October 2020


I worked for the North East of England’s biggest and best modelling agency for a couple of years.

Tyne Tees Models.

Not as a model of course.

(I know that will come as a surprise to you).

But as a Brand Strategist.


I worked with founder Lesley.

To home in on the magic of the brand.

Then to develop the outward narrative and messaging for the brand.

Then brand and campaign slogans.


I wanted the brand to be brave.

Because Lesley’s brilliant business had been going for 25 years and, I thought, deserved growth.

(And bravery.

On my watch.

Brings that).

Specifically, I thought that more agencies in the south of England should book these northern models.

Because so many southern brands used the same old southern models.

Over and over.

And from that thought.

We developed strategies and campaigns to give us the ‘in’.


I pushed Lesley to be brave.

So here are some of the ideas that did run.

And one that didn’t.

Tyne Tees Models. 

The Tyne Tees Models Slogan, which we trademarked.



It’s a double entendre.

Of course models are more often than not striking in some way.

So you look.

But this also homes in on the actual job of a modelling agency.

To raise awareness of the client brand.

To make the client’s customers look.



We also developed this line:

Matching Models to Missions since 1984.

Because Tyne Tees Models are sure about what they are for.

They really do match the best model to the precise client mission.

What I mean is.

Lesley’s models don’t just turn up and stand there.

The Beautiful North.

Then we developed a simple, memorable and slightly disruptive campaign called:

The Beautiful North.

(A riff on The Beautiful South).

This was designed to catch the eye of the southern agencies.

To get Tyne Tees Models noticed.

To make the southern agencies smile a little, too.

It looked great.

Too Far?

But is there such a thing as going too far?

Is there such a thing as being too outrageous with business communications?

My job is to get my clients noticed.

To start conversations.

To help my clients to stand out.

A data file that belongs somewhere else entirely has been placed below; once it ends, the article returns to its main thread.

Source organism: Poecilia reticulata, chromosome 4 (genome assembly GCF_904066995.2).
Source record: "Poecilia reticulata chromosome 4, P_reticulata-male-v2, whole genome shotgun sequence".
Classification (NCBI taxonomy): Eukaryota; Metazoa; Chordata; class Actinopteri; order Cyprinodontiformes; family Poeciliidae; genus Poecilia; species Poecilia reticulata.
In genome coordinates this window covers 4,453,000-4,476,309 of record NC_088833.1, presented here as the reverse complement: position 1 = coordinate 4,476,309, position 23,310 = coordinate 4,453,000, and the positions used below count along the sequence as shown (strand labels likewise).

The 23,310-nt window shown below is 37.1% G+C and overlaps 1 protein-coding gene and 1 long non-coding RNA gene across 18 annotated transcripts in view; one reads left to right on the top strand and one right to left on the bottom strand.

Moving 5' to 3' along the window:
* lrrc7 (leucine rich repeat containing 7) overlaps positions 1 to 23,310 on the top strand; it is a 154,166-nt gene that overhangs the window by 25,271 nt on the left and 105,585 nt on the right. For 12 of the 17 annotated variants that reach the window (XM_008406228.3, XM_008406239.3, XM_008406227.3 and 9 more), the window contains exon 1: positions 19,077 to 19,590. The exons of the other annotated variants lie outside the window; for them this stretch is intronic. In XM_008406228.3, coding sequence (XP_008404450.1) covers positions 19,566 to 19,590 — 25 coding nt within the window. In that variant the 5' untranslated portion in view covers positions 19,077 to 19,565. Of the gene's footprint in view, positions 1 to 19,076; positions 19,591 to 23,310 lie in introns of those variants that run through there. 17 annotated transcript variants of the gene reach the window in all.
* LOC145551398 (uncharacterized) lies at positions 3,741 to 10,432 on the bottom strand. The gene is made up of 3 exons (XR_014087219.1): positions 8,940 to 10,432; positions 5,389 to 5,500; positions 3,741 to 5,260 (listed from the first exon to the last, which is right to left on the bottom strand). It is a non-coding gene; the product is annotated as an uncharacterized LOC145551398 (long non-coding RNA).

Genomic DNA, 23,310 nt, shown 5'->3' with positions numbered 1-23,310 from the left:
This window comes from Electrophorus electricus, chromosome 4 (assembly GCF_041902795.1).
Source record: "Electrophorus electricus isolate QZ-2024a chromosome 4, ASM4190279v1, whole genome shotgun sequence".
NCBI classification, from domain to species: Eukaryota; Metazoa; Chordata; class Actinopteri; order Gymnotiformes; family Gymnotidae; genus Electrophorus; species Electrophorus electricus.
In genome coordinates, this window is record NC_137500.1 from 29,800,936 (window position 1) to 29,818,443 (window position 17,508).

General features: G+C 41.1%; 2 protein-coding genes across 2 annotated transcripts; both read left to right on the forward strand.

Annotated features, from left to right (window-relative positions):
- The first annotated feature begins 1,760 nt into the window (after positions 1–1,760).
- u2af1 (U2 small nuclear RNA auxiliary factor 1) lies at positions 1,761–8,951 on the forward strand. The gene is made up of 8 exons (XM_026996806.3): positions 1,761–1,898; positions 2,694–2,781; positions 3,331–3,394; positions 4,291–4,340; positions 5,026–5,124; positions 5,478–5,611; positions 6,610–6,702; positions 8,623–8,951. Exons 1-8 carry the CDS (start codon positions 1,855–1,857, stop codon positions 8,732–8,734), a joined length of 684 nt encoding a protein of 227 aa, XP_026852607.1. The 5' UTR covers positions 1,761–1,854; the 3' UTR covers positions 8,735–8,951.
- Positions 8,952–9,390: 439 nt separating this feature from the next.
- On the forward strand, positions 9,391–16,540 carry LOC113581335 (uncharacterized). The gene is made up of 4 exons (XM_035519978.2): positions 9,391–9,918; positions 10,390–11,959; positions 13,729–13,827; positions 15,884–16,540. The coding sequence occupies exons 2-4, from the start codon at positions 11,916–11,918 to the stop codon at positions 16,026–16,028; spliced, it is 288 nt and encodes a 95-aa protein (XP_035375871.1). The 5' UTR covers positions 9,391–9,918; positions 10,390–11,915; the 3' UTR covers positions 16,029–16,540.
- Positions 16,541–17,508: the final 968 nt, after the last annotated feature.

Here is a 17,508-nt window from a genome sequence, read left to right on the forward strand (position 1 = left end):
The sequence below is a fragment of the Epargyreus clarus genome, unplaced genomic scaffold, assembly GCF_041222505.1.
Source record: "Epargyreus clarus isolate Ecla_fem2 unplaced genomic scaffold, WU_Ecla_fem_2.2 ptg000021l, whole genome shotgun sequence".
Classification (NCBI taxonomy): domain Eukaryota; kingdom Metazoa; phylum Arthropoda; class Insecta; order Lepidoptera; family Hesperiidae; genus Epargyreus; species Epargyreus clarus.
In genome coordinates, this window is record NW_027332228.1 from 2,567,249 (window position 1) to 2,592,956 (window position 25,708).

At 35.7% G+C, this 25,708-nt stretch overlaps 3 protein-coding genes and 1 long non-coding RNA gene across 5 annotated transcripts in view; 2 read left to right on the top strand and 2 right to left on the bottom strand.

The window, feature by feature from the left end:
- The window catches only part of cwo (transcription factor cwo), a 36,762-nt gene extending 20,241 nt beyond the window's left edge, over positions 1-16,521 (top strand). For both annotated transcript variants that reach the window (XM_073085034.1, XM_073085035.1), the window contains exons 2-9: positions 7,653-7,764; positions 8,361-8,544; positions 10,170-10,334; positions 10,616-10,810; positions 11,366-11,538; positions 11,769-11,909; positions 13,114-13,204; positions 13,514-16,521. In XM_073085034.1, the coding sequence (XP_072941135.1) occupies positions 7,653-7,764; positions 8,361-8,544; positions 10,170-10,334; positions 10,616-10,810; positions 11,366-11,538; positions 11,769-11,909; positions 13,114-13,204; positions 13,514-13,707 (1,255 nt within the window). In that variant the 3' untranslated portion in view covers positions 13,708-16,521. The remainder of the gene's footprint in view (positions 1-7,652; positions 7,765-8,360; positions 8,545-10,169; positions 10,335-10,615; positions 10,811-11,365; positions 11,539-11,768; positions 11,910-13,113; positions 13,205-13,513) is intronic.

And maybe by being a little outrageous along the way, too.

It’s hard to find ‘the line’.

And harder still to cross it.

But I did find (and cross) the line with Lesley.

Thick and Thin. 

Tyne Tees Models is truly different.

They really do:

Match Models to Missions.

They’re commercially driven.

And the range of models they have is huge.

Many Tyne Tees Models models don’t look like models.

(That’s the point).

And I wanted to start a conversation about unusual looking and commercially aware models.

I wanted to subvert the traditional ideas of what a model was.

And I wanted to do this with a Direct Mail campaign to southern agencies.

Those that booked models.

On the cover of the direct mail I wanted there to be an attractive, slim model.

With the headline:

Thick and Thin.

That was all.

An eye-catching, daring and self-depreciating perception around models and the modelling sector.

A conversation starter.

Something arresting so that I could then lead the conversation very quickly to subvert the stereotype and say how TTM did things differently.

We’re not thick.

(We understand your marketing and brand building).

And we’re not all thin.

(We have a huge range of real-world models).

It never ran.

And I do understand why.

But I am glad I did this.

Because I pushed to ‘the line’.

The Line.

I’d encourage you to push for the line, too.

To be brave.

It’s part of our jobs as creative communicators to do that.

It’s our jobs to make clients feel uneasy sometimes.

Because in an over communicated world that’s very often what you have to do to get noticed.

So have fun!

Keep organisational objectives and strategy in mind.

But most off all.

Do be brave.

50odd is stuttering right now.

Because the world.

(And my world).

Is stuttering right now, too.


There’s Covid of course.

But I’m also moving house.

And we’ve relaunched Always Wear Red, ANGELFYSH and mychael this year.

(By choice of course.

‘Not complaining).

The result is 50odd is not being written every day.

So it’s not being sent every day.

And where I’d normally deep-dive into something emotional or ‘thinky’ with 50odd.

Three or four times a week.

Current I am not.

The 50-odd Project.

The 50-odd project is still on though.

I will still write 3,650 stories.

1 story each day.

For 10 years.

(I’m 2 years in).

I’m just a few days behind .

November 2020

So please stay with me.

Things will stabilise as we move through November.

I’ll catch up and fill the gaps.

And 2021 will be good.

I’m exploring a 50odd book.

And a 50odd club.

Both of them for you and people like you.

So thank you for being involved so far.

See you soon.

Twitter is not the world.

Twitter is mostly the noise and bluster of a moany few.

With a tiny sprinkling of useful insights and conversations.


I follow a handful of clever brand people and friends on Twitter.

They make me smile.

And they make me think.

And I occasionally pop to the dark side too.

To see what’s trending.

And since 10% of all Twitter users generate 80% of the content.

And 80% of the 10% that generate content are mad.

It comes as a relief to me.

And to you I hope.

To remember.

That Twitter.

Is not.

The world.


In the early days of newness.

We spend our time exploring.

Because things are uncertain.


And raw.


And in the glory days of success.

We spend our days controlling.

Because things are to be protected, now.




And that’s the irony.

It is for me.

Because in the early days of newness.

I crave success.